Five new Priorities for Care, launched on Thursday, will restructure the approach to caring for people nearing the end of their life, placing greater emphasis on the wishes of the dying person and communication with their family.
The priorities were created by the Leadership Alliance for the Care of Dying People (LACDP), a coalition of 21 organisations formed in response to a 2013 report on the failings of the Liverpool Care Pathway, led by Baroness Julia Neuberger.
The alliance accepted recommendations for a named GP to take overall responsibility for the care of patients nearing the end of their lives in the community.
Dr Maureen Baker, chairwoman of the RCGP, one of the LACDP bodies, said: 'Today’s announcement should provide much-needed clarity for doctors and, most importantly, much-needed reassurance for patients and their families and carers.
'By setting out clear principles of what is expected, it should increase the confidence of doctors, nurses and other health professionals in confronting sensitive issues around end-of-life care, as well as reducing the potential for confusion or misinterpretation.'
She added that GPs had a 'central role' in end-of-life care, and that planning was crucial to achieve high quality, compassionate care.
Baroness Neuberger's report recommended phasing out the pathway after she found poor palliative care in some areas following the scheme. There were examples of a lack of tailored, personalised care, and some cases where the pathway had been treated as a tick-box exercise. Food and liquids were withheld, while relatives and carers were not involved in discussions about the care plan.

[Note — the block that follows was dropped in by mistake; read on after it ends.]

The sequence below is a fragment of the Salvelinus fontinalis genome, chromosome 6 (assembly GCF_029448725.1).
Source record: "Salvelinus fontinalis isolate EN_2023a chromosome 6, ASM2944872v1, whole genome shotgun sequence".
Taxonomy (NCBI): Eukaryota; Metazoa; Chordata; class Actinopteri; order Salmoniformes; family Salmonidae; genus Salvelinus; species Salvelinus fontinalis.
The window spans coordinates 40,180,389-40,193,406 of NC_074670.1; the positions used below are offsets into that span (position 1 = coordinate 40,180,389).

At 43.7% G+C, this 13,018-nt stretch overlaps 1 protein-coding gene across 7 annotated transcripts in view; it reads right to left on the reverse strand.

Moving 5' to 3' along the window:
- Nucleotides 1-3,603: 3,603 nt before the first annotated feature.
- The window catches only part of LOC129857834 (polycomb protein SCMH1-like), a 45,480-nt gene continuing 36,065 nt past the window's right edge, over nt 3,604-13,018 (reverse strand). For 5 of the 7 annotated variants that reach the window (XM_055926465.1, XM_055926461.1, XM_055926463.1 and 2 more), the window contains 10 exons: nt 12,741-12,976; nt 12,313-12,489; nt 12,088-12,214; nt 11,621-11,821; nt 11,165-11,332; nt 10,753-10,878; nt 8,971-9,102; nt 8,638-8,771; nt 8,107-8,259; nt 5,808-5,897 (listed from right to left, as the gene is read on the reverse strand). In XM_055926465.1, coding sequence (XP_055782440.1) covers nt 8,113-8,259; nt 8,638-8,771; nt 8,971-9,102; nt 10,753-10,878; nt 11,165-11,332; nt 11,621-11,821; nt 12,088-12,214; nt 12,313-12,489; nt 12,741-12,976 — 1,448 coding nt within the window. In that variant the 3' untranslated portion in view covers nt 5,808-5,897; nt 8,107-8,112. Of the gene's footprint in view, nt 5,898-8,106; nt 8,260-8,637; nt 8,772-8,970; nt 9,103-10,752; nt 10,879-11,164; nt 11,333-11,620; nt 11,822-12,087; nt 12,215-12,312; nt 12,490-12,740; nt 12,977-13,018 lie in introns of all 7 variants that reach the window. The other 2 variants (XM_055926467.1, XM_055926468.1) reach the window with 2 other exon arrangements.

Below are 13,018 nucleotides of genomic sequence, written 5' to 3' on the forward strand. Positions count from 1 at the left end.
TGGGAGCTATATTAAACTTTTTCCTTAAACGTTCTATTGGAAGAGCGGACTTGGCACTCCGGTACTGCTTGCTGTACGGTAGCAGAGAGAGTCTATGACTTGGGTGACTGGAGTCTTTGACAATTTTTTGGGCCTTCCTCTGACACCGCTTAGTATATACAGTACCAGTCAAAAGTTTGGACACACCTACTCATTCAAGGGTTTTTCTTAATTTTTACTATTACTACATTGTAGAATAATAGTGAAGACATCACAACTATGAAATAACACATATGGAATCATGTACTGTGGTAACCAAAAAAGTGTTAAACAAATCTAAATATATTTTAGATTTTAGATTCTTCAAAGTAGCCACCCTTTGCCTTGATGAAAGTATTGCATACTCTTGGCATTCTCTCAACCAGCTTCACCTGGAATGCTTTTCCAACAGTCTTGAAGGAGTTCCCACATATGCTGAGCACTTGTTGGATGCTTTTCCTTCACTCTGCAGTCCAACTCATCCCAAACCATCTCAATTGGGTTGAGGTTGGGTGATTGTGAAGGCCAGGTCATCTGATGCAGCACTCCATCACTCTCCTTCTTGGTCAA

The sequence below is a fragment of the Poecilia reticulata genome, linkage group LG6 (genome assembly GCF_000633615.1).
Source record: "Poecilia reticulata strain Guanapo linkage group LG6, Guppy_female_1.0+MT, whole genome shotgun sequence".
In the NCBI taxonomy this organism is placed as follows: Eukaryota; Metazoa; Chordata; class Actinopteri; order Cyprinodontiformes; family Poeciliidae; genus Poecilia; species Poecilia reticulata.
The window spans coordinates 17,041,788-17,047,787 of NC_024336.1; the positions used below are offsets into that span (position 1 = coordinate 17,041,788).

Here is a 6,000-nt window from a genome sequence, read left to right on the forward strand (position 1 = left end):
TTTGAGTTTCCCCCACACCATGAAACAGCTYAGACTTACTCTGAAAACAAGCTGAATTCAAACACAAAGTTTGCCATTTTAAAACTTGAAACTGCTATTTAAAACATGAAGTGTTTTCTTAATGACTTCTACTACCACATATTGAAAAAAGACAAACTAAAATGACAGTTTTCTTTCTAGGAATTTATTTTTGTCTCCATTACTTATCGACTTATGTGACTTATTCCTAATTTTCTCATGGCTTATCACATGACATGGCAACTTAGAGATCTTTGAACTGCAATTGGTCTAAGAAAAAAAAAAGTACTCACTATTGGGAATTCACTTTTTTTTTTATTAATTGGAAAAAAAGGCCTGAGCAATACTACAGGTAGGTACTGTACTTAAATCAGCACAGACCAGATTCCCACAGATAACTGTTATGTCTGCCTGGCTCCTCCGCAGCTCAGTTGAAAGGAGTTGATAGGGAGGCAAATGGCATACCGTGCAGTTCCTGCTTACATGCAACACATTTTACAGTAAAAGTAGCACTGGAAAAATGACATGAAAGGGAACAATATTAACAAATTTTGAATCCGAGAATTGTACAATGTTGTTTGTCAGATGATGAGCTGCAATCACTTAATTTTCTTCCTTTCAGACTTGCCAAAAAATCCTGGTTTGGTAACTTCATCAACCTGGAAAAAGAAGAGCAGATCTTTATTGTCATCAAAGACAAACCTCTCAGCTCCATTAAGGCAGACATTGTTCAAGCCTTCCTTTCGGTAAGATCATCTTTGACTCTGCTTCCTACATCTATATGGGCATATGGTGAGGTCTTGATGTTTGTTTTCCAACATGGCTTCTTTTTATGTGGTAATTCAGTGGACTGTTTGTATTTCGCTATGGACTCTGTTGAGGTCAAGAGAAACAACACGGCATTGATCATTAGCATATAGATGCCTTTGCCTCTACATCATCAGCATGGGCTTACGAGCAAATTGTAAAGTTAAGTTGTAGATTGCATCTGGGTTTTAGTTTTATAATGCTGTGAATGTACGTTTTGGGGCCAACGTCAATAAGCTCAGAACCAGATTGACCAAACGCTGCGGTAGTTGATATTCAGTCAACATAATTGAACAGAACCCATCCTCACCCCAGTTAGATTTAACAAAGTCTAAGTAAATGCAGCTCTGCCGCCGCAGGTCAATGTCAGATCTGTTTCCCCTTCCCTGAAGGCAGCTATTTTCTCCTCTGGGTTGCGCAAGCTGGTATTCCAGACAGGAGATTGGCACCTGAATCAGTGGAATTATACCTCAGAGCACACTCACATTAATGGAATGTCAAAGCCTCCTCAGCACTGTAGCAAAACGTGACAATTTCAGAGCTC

The approach to replace the Liverpool Care Pathway was set out in the LACDP report, One Chance To Get It Right.
The five new Priorities for Care state that, when it is thought a person may die within the next few days or hours:
This possibility is recognised and communicated clearly, decisions made and actions taken in accordance with the person’s needs and wishes, and these are regularly reviewed and decisions revised accordingly.
Sensitive communication takes place between staff and the dying person, and those identified as important to them.
The dying person, and those identified as important to them, are involved in decisions about treatment and care to the extent that the dying person wants.
The needs of families and others identified as important to the dying person are actively explored, respected and met as far as possible.
An individual plan of care, which includes food and drink, symptom control and psychological, social and spiritual support, is agreed, co-ordinated and delivered with compassion
Care and Support Minister Norman Lamb said: 'The poor care given to some people and their families on the Liverpool Care Pathway must never happen again. There are many shining examples in the NHS of excellent end-of-life care, and I am committed to making sure that care in the last few days and hours of life is tailored to the needs of each individual.'
The LACDP response also recommends the DH tracks progress on improving end-of-life care; the CQC inspects end-of-life care in all acute hospitals; and a greater emphasis on care for the dying is adopted by medical schools.